Q: I recently traveled round trip to Philadelphia on Southwest. On the return flight, just as the plane was ready to depart, a woman boarded...
Q: I recently traveled round trip to Philadelphia on Southwest. On the return flight, just as the plane was ready to depart, a woman boarded with two children. First, the person near the window was asked to move to a middle seat, and later I was asked to move to a middle seat. I declined because I’m not comfortable in anything but an aisle seat. Eventually, this very late boarder got to sit with her kids. Could the crew have forced me to move?
— T. Byrnes, Lompoc, Calif.
A: Probably not.
Although preflight safety announcements note that it’s a violation of federal regulations to fail to comply with a crew member’s instructions, airline representatives said the flight attendant probably made a request and wasn’t issuing an order.
- Seattle police officer faces firing over arrest of man carrying a golf club
- Mariners’ triple play hadn’t been seen since 1955
- 5 things you should know about Microsoft’s Windows 10
- True-crime author Ann Rule dies at age 83
- Before getting the ax, Steve Sandmeyer show was scraping by
Most Read Stories
“We have an open-seating policy that in some instances could cause difficulty for a late-boarding family,” Marilee McInnis of Southwest said in an email. “In those rare instances, we will ask for volunteers so that family members can sit together. As the term volunteer implies, it is voluntary!”
But — and when it comes to seats, there’s always a but — circumstances alter cases. “If a person is seated in an exit row and is not willing or able to comply with those responsibilities, we do ask them to move,” Alison Croyle, manager of corporate communications for JetBlue, said in an email. “Additionally, we have ‘Even More Legroom’ seats that customers can select for an additional charge, and if a customer moves to one of these seats without purchasing one, we offer them the opportunity to buy at that time or request they move back to their originally assigned seat.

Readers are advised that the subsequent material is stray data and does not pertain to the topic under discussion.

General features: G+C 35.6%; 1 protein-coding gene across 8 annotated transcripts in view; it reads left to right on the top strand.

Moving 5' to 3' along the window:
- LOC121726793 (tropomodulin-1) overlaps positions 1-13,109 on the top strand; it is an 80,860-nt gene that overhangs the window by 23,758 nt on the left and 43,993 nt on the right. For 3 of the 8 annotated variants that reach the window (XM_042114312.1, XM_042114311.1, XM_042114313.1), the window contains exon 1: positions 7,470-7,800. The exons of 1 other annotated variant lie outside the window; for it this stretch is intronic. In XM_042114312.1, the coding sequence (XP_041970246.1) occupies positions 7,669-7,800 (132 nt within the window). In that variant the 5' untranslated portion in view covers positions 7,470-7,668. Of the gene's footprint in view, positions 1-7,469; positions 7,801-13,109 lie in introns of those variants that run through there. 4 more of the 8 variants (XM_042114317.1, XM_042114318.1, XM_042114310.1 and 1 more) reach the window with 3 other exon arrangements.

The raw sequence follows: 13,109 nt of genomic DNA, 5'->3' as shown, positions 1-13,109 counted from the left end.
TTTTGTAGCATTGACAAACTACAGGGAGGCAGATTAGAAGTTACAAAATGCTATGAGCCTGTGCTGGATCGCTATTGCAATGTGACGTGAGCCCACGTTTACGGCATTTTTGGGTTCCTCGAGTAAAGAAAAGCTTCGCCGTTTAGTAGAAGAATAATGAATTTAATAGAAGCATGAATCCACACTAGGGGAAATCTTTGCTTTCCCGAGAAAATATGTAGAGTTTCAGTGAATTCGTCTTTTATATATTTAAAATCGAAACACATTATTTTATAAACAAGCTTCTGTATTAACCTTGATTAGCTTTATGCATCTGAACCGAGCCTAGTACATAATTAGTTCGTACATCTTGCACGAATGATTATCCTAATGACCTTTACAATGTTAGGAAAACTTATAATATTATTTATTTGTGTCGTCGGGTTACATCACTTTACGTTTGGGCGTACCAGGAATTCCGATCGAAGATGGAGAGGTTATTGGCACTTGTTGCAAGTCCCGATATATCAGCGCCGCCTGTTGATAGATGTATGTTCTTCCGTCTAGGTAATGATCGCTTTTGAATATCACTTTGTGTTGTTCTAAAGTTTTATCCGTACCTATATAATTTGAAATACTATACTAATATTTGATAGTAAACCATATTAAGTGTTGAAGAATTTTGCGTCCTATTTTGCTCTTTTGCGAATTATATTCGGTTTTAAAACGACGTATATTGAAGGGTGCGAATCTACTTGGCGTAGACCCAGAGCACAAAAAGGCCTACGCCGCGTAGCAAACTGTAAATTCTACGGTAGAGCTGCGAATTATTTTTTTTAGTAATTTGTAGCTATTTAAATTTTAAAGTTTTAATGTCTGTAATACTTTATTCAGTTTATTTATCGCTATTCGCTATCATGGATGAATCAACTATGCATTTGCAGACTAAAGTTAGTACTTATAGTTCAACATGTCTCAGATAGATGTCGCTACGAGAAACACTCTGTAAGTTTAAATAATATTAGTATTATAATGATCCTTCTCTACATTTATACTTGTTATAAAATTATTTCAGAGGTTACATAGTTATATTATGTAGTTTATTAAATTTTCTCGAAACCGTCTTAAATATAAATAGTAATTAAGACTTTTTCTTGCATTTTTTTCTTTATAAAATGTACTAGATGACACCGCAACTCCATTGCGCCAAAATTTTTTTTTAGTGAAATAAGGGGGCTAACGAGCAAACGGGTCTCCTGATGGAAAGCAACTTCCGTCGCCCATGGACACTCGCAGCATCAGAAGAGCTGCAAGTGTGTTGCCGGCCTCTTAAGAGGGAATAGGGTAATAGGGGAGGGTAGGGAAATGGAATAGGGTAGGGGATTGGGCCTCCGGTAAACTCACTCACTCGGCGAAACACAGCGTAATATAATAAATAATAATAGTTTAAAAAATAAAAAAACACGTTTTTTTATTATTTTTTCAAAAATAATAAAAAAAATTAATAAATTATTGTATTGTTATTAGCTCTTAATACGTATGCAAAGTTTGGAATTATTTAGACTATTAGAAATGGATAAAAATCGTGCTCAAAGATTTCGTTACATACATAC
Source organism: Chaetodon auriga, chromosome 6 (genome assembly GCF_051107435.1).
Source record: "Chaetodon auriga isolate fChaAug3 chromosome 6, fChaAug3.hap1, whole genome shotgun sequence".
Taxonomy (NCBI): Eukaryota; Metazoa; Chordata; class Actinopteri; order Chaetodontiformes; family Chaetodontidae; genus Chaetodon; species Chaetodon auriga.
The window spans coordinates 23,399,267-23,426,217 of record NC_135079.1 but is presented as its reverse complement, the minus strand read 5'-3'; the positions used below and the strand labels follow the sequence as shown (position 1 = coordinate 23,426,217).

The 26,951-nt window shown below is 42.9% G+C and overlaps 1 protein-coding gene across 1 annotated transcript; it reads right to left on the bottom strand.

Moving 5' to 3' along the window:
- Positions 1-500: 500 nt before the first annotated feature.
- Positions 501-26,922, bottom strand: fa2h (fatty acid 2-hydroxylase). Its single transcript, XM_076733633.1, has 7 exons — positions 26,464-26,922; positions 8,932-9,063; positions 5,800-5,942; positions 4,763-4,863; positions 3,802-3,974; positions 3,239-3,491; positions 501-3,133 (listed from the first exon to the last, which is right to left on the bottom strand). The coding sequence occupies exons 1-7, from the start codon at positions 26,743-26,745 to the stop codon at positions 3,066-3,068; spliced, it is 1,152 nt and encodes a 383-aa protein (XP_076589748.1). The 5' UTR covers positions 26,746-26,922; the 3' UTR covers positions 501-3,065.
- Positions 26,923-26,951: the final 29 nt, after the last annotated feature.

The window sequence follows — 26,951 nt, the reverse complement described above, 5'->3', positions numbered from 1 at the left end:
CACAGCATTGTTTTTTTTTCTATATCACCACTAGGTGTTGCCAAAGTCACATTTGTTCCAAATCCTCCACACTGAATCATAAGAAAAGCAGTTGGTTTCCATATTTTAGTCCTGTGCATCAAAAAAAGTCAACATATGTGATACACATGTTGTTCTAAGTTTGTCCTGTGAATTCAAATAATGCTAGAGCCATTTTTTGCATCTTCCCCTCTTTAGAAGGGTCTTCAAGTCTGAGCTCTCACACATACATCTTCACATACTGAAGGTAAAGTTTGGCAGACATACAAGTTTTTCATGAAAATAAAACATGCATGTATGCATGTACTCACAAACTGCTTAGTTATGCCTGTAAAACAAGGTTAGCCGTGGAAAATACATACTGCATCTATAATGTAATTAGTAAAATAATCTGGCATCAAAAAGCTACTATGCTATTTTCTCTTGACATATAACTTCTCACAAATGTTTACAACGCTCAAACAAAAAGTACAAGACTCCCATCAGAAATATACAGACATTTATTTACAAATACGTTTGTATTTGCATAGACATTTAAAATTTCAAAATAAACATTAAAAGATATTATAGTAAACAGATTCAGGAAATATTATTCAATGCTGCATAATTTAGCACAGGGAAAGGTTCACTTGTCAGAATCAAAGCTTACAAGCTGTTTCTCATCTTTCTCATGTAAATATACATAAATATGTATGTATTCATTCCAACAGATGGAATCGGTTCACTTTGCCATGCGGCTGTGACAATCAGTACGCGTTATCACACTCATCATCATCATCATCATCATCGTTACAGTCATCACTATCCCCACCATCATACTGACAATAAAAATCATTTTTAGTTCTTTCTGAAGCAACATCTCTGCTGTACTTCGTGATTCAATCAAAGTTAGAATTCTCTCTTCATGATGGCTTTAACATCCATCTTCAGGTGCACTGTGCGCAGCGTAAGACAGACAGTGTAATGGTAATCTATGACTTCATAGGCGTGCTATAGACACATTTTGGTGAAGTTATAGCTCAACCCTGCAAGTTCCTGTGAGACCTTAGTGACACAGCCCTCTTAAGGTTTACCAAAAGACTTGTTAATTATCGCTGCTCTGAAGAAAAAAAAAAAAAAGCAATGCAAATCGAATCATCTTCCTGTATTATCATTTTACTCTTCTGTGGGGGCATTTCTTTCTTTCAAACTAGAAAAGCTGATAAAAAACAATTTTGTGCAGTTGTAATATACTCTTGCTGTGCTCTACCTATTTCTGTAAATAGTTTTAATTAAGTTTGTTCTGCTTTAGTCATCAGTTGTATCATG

“If they do not comply in either situation, for example, this could be considered interfering with an in-flight crew member’s duties.”
“Crew members” also include the PIC, or pilot in command, said Ian Gregor, a Federal Aviation Administration representative. “We have a rule that says that the PIC has ultimate authority over everything.”
So if the pilot tells you to do it, you’d better do it. Add him or her to the list of people you should never cross (a list that presumably also includes any nun or your mother). No buts about it.
Catharine Hamm / Los Angeles Times